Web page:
As of Jan. 2, 2021, The Martin Luther King, Jr. Community Hospital (MLKCH) has seen a total 3579 COVID-19 cases; with nearly 80% Hispanic or Latinx, 16% African American, and 6% as Other. They have been innovative in making accommodations for COVID-19 patients as well as patients who need medical attention outside COVID-19 related concerns. MLKCH expanded their facility, providing outside medical tents for respiratory patients, and adapting telehealth capacity and a bi-lingual AI ChatBot named MIA.

(Courtesy photo)

Dr. Jorge Reyno, MD stated, “More recently some of the initiatives are vaccinating our healthcare staff. We have been very aggressive and successful in that. We have also established a process to provide [COVID-19] patients that with the means of helping them monitor their health.”

Pfizer/BioNTech and Moderna are the only two vaccines on the market marked as FDA—approved. Both injections require two interval shots, Pfizer/BioNTech doses are taken 21 days apart while Moderna interval is 28 days apart.

Nevertheless, each of this vaccine contains mRNA that manipulates human cells to produce our own version of what is called a “spike protein.” Production of the spike inside our cells starts the process of protective antibody and T cell production. Basically, this production of protective cells is protecting you from getting infected by coronavirus.

Dr. Batchlor stated, “One of the things we need people to understand is that there are some side effects associated with these vaccines. It’s mostly due to the vaccine stimulating an immune response, which is exactly what you would want to have for the vaccine to work.” Batchlor recalled, “Side effects are more common after the second dose. The side effects can include a mild fever, headache, fatigue, and muscle and joint pain. But you should not be concerned by these side effects. They are limited and they indicate that the vaccine is doing exactly what it should be doing, which is stimulating your immune system and preparing you for the day you encounter the COVID-19 virus.”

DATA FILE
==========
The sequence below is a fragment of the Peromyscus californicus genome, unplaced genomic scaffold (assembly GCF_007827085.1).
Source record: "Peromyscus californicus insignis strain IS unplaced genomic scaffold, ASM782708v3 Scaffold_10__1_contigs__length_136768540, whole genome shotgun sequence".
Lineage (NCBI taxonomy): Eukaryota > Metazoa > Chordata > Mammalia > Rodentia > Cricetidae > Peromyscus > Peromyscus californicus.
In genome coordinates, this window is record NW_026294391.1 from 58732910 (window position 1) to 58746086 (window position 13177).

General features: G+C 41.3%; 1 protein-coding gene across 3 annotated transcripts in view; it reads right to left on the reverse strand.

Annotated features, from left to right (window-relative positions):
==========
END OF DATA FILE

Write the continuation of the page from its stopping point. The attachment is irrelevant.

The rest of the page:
In the end, will the COVID-19 vaccine prevent you from being infected by the virus? “So, 95% effective does not mean 100% effective. It’s better than what we’ve hoped, but it means that there is still a small chance that you could get COVID-19. We also don’t know yet whether the vaccine is effective at preventing transmission. We believe it will be, but we are not sure about that yet. So even people who have been vaccinated will need to continue to follow the public health recommendations” said Dr. Batchlor.

Overall, no vaccine is 100% effective, and the makers of the coronavirus vaccine are still evaluating whether the vaccine protects against all infections, or just cases with symptoms. With both vaccines providing about a 95% protection in clinical trials—a small number of people may still catch the virus and get sick. However, in the grand scheme of things, medical professionals are getting the vaccinated while assuring the efficacy rate of Covid-19 cases will go down as more people get vaccinated varying on their immune system.